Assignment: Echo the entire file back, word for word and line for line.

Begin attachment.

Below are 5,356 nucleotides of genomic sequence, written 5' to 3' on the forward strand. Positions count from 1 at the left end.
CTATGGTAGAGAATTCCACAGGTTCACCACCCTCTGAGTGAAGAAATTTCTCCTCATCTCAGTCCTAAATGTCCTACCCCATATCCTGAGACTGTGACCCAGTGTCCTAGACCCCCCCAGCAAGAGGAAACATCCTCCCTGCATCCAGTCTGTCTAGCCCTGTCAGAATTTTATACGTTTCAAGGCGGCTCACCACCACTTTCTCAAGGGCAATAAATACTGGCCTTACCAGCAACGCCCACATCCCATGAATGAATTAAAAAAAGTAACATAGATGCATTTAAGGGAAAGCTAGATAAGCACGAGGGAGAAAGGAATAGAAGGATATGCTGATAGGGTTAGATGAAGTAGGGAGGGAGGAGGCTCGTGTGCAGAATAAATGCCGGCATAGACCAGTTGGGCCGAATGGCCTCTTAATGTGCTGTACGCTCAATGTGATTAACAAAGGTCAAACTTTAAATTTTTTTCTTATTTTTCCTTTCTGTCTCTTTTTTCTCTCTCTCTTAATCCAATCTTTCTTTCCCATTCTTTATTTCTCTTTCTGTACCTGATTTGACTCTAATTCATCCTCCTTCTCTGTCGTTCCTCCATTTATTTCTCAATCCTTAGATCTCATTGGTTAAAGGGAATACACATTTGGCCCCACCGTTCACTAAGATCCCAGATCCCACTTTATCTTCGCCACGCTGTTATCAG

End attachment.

Below are 5,356 nucleotides of genomic sequence, written 5' to 3' on the forward strand. Positions count from 1 at the left end.
CTATGGTAGAGAATTCCACAGGTTCACCACCCTCTGAGTGAAGAAATTTCTCCTCATCTCAGTCCTAAATGTCCTACCCCATATCCTGAGACTGTGACCCAGTGTCCTAGACCCCCCCAGCAAGAGGAAACATCCTCCCTGCATCCAGTCTGTCTAGCCCTGTCAGAATTTTATACGTTTCAAGGCGGCTCACCACCACTTTCTCAAGGGCAATAAATACTGGCCTTACCAGCAACGCCCACATCCCATGAATGAATTAAAAAAAGTAACATAGATGCATTTAAGGGAAAGCTAGATAAGCACGAGGGAGAAAGGAATAGAAGGATATGCTGATAGGGTTAGATGAAGTAGGGAGGGAGGAGGCTCGTGTGCAGAATAAATGCCGGCATAGACCAGTTGGGCCGAATGGCCTCTTAATGTGCTGTACGCTCAATGTGATTAACAAAGGTCAAACTTTAAATTTTTTTCTTATTTTTCCTTTCTGTCTCTTTTTTCTCTCTCTCTTAATCCAATCTTTCTTTCCCATTCTTTATTTCTCTTTCTGTACCTGATTTGACTCTAATTCATCCTCCTTCTCTGTCGTTCCTCCATTTATTTCTCAATCCTTAGATCTCATTGGTTAAAGGGAATACACATTTGGCCCCACCGTTCACTAAGATCCCAGATCCCACTTTATCTTCGCCACGCTGTTATCAG